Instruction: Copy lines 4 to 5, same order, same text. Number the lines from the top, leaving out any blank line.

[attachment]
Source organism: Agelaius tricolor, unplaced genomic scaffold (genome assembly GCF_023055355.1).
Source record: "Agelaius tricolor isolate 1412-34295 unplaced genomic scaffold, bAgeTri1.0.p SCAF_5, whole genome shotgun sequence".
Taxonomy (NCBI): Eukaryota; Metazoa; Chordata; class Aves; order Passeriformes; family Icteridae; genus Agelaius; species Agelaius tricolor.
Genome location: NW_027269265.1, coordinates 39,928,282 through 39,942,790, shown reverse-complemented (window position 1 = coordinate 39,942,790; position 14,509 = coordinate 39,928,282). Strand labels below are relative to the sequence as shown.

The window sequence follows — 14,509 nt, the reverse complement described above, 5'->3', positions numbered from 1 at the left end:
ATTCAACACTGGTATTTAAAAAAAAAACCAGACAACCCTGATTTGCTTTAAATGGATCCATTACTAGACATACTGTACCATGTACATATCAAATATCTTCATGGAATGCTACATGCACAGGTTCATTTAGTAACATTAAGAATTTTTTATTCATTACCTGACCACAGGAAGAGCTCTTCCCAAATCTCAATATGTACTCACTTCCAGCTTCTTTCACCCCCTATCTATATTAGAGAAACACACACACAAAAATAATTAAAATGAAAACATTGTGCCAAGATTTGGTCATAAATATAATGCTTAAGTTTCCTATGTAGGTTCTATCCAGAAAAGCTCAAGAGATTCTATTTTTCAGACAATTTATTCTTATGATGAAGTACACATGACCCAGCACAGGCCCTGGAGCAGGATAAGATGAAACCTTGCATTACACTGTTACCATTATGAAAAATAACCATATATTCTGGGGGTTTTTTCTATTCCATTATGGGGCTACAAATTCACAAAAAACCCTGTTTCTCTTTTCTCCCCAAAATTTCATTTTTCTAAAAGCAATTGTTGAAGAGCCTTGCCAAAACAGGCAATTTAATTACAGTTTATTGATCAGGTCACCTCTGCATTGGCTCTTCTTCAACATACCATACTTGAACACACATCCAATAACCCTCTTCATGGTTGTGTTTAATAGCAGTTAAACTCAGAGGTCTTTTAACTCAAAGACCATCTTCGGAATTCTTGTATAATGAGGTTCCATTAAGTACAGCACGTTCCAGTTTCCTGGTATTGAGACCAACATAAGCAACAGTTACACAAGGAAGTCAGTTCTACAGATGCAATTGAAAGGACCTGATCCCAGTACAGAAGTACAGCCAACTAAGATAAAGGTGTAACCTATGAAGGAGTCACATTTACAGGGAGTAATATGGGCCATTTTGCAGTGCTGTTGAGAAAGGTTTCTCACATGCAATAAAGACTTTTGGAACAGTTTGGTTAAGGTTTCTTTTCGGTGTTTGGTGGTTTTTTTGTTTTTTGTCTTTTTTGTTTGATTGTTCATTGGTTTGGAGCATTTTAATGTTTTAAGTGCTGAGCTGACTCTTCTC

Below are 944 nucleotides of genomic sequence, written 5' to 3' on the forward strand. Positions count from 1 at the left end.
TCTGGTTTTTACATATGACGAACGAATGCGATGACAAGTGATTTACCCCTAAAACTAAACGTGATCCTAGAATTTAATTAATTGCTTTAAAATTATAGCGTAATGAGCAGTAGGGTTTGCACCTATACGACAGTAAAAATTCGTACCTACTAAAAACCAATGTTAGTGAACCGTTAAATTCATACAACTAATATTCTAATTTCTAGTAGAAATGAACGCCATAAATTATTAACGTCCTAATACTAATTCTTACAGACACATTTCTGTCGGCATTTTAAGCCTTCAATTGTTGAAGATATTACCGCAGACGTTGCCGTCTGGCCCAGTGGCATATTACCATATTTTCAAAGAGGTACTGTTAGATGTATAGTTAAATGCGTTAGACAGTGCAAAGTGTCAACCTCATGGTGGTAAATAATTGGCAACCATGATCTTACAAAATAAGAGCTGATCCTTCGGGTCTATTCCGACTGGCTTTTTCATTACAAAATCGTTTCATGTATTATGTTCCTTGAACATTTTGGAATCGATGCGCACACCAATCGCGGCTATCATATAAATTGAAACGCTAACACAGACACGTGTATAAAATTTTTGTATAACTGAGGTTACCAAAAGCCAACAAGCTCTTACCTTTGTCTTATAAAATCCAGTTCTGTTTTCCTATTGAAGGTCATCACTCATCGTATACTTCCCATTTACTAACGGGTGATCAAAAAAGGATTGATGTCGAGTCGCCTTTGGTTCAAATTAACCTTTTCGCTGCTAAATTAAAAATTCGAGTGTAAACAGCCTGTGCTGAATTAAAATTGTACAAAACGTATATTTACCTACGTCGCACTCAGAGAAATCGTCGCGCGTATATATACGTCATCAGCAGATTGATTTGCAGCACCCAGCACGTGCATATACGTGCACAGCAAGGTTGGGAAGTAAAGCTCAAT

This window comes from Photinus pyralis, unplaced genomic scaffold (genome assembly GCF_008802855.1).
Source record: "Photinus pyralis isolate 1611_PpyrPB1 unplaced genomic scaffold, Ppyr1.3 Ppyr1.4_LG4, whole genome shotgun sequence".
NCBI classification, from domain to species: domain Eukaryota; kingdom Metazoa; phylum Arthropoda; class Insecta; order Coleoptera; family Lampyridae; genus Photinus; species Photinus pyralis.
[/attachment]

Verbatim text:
Genome location: NW_027269265.1, coordinates 39,928,282 through 39,942,790, shown reverse-complemented (window position 1 = coordinate 39,942,790; position 14,509 = coordinate 39,928,282). Strand labels below are relative to the sequence as shown.

The window sequence follows — 14,509 nt, the reverse complement described above, 5'->3', positions numbered from 1 at the left end: